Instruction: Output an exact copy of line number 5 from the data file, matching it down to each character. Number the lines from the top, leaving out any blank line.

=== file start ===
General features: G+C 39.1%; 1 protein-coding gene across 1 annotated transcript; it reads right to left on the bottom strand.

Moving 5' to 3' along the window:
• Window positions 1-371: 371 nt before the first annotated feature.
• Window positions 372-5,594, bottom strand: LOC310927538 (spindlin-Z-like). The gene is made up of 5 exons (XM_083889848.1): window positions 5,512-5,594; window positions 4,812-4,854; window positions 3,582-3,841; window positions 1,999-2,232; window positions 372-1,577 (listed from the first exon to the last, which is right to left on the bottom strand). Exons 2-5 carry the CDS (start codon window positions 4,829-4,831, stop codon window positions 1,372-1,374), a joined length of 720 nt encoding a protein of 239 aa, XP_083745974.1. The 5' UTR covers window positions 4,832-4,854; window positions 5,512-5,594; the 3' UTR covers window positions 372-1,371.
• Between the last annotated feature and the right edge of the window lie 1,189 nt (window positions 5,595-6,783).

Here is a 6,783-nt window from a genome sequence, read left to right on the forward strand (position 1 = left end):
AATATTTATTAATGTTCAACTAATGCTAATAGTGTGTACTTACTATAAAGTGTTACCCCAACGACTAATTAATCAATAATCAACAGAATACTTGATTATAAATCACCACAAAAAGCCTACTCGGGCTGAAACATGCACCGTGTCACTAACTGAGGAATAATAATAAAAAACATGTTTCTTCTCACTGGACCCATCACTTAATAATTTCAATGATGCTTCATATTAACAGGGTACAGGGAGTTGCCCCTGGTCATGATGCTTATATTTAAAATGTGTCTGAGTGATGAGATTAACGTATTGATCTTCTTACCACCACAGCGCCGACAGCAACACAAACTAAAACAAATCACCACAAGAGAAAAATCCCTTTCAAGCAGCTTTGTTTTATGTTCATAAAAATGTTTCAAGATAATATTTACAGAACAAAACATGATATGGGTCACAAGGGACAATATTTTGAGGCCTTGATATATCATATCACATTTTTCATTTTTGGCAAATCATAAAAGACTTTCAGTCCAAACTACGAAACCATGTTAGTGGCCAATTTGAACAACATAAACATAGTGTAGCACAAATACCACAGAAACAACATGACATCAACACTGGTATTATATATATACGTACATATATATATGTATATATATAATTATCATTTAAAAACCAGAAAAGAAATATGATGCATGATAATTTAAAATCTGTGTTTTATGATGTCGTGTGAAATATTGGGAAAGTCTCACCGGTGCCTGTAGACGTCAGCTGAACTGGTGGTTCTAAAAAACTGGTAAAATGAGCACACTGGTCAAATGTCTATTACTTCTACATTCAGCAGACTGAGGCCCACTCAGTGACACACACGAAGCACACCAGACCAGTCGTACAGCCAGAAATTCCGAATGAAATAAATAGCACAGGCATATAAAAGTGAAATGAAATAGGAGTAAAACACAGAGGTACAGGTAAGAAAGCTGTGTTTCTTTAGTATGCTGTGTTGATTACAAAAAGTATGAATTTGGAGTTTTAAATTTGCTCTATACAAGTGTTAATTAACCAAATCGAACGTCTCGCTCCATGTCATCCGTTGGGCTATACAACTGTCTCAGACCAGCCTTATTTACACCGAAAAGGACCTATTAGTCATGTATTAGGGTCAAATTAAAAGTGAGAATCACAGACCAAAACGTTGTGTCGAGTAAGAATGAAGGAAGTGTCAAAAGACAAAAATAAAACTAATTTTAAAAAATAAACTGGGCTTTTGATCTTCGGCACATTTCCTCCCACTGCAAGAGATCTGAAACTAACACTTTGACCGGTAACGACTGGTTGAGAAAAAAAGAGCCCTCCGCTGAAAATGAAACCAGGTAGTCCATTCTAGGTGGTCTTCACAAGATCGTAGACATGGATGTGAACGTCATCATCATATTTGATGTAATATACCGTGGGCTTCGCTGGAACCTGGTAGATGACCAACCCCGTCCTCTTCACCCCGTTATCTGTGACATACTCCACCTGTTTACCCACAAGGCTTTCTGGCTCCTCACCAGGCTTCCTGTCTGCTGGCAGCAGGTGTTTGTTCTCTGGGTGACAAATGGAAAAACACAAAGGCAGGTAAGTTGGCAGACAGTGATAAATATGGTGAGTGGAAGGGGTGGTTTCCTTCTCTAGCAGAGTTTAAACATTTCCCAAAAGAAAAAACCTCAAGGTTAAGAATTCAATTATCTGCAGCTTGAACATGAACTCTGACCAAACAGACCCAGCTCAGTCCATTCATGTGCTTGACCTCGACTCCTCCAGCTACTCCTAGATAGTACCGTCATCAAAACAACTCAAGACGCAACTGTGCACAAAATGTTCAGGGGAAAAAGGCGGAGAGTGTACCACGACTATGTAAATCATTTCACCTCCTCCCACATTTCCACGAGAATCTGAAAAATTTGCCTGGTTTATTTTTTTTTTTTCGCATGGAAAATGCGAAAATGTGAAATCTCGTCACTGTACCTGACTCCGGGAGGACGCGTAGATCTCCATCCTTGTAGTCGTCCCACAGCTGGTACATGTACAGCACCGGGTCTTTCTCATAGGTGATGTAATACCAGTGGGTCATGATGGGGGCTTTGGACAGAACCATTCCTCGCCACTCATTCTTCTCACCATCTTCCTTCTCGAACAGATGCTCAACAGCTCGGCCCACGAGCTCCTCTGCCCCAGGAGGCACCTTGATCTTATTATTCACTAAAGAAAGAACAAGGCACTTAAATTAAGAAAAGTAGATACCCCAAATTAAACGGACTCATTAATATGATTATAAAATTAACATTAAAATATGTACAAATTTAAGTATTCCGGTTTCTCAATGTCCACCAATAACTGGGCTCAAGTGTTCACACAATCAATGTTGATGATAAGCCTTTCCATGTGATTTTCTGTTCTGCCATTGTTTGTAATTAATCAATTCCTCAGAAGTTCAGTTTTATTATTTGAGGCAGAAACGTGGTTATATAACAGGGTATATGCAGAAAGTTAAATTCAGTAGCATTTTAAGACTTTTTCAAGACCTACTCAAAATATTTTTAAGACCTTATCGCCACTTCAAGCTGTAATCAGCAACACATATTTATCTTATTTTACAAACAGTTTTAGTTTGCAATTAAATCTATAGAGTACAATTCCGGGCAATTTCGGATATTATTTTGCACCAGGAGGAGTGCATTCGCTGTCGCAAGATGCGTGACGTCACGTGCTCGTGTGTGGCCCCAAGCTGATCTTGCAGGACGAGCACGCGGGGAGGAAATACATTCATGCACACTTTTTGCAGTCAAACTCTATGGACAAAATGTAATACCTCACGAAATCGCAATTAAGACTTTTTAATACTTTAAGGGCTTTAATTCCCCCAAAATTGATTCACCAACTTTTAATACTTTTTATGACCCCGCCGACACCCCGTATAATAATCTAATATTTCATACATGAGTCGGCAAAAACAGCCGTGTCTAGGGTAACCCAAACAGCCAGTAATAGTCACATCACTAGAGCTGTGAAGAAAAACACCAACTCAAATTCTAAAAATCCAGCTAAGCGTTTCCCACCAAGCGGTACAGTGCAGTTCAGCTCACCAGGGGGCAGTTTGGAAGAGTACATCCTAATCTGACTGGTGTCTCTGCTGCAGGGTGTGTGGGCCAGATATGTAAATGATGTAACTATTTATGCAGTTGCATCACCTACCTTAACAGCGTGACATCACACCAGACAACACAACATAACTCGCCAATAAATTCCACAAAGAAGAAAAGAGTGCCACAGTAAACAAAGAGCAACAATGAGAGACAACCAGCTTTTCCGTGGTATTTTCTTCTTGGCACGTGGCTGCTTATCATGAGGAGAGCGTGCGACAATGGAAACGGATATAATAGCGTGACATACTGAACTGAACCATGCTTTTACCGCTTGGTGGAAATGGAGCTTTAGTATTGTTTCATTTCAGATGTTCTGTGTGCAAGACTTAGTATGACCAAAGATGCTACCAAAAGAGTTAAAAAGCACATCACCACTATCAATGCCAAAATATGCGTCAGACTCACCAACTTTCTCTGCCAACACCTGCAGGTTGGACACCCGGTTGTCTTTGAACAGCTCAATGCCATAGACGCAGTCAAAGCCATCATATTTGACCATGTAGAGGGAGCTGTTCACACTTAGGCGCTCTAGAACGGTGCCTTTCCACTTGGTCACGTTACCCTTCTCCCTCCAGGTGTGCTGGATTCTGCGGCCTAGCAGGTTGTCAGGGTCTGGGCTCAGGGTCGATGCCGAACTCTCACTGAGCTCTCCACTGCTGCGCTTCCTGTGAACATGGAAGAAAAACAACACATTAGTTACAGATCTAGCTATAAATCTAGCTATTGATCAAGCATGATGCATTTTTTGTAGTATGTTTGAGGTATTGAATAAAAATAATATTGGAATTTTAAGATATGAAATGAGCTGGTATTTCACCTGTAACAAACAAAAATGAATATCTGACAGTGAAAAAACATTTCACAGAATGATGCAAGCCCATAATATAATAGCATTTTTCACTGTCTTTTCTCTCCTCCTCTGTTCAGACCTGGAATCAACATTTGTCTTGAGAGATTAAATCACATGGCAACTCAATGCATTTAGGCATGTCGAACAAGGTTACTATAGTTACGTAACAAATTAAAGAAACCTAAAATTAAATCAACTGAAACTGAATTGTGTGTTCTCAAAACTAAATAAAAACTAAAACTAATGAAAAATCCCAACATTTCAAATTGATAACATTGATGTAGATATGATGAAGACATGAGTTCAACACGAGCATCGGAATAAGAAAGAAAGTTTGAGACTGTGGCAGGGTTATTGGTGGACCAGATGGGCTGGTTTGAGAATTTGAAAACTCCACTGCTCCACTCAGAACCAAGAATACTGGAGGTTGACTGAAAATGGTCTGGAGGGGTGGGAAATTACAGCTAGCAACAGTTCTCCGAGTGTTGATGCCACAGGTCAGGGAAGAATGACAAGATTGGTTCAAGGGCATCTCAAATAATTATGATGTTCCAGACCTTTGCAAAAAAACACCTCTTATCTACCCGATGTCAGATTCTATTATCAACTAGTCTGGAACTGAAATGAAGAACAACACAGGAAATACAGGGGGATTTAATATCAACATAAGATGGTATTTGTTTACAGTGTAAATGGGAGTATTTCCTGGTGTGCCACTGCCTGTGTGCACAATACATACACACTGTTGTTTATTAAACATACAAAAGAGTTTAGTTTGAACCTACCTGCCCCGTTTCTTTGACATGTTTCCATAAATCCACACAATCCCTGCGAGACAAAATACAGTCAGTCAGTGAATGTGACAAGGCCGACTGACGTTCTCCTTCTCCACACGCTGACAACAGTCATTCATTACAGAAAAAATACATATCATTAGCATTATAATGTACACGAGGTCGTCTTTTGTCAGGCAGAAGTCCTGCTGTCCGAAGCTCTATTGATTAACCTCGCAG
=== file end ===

• Between the last annotated feature and the right edge of the window lie 1,189 nt (window positions 5,595-6,783).